Spherical, I lie in my smooth, round, magenta paper box with faded gold writing signifying my importance.
Silent in the darkness, waiting to be handled, touched, caressed, needing someone to remember my story before it is forgotten or rewritten.
I don’t show my age, a relic, a celestial smith.
I was struck in 1931 by a Paris mint to commemorate the launching of the SS Colombie joining the prestigious French Compagnie Générale Transatlantique fleet. My obverse side depicts a beautifully draped female carrying a platter of delicious fruit on her head; to her right is the never-shedding palm tree, tree of life, self-creative, the orbital waves and the words ‘Mer Caraibe’. My reverse has a tall, mastered sailing ship and raised surface image of the liner.
Having travelled far from the lush green Antilles, leaving the hot breath air of Trinidad, into crystal clear warm waters, sometimes encountering rolling thunder, tossed about in the stormy Atlantic, arriving in chilly Plymouth, the same route taken by Columbus, then on to Le Havre.
I will whisper my story, I am the only one left alive, I will tell you about my handsome beautiful gleaming white ship bearing its French Tricolore, with her cargo of bananas and exotic fruit, and her distinctive red and black twin funnels, one a dummy to allow ventilation to the turbines below, great lungs of the ship.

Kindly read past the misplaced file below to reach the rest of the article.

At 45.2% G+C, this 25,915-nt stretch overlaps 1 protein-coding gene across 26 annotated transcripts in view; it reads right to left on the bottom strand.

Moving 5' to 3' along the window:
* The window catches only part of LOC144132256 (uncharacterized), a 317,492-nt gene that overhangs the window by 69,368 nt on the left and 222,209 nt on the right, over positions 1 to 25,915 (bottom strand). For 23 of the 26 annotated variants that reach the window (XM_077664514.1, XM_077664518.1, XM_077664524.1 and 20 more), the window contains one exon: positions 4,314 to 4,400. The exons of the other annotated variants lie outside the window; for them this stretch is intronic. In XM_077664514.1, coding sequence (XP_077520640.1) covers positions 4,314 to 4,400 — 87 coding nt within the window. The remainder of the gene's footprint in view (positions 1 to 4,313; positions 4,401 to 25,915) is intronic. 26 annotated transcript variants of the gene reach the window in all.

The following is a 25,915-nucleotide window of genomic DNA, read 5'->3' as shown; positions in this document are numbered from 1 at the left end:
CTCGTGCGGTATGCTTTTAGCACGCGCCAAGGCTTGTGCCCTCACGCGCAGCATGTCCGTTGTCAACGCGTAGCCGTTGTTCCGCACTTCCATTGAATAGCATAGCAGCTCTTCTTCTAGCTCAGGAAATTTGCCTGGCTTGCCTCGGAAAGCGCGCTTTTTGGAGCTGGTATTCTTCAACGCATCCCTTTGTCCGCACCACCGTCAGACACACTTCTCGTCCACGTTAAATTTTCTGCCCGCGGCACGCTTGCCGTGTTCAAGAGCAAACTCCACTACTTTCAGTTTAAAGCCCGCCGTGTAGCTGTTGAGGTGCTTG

There were hallways decorated with perfumed flowers, luxurious dining rooms with full length mirrors, a place of self-realisation, to be admired and to admire, the hazy smoking room, the busy Veranda café on the promenade deck, stunning marble swimming pool, and of course the cocktail bar where you could sit and dream whilst gazing into the infinite ocean.
My liner has long since vanished along with the attentive, hard-working Captain and crew, and the mysterious passengers, who were always transformed by the spectacle of the sea. In the warm trade winds they laughed, they danced, to the sounds of the orchestra, a lasting joy. But my past holds many secrets: I was commissioned by the French Navy for war service and unusually, temporarily renamed Aleda E. Lutz after the first American woman to die in military combat during the second world war. Decommissioned, I returned to the French company to recommence my peaceful journeys from left to right.
My previous owner, a wanderer who set out on adventures not knowing where they would lead him, loved to hold me, a cold bronze medal, in the palm of his hand. He was exhausted, he felt blue, his eyes were burning, he had pains in his chest, his feet hurt, he was getting older, a result of working long hours and many years in the scorching tropical sun. This voyage brought him great peace. He sought time to rest in his air-conditioned cabin with comfortable armchairs, painted with soft tones; he let himself be tempted by the glorious French cuisine. When feeling well enough he would emerge into the fresh air, roaming the decks, taking note, and remembering crossings from the past. His recall for detail was sharp and retentive.
The baby is singing, he stayed in the cabin, it’s getting chilly on the deck.
I travelled in his memory for many years, Jack with the Buck Jones hat, known to his friends as JRL, with his cricket bat, and stories from ‘Ilkla’ Moor. Until the seventh ray of the sun.
My journey continues, unescorted, predetermined. My art, my gifts are continuous conversations of the future.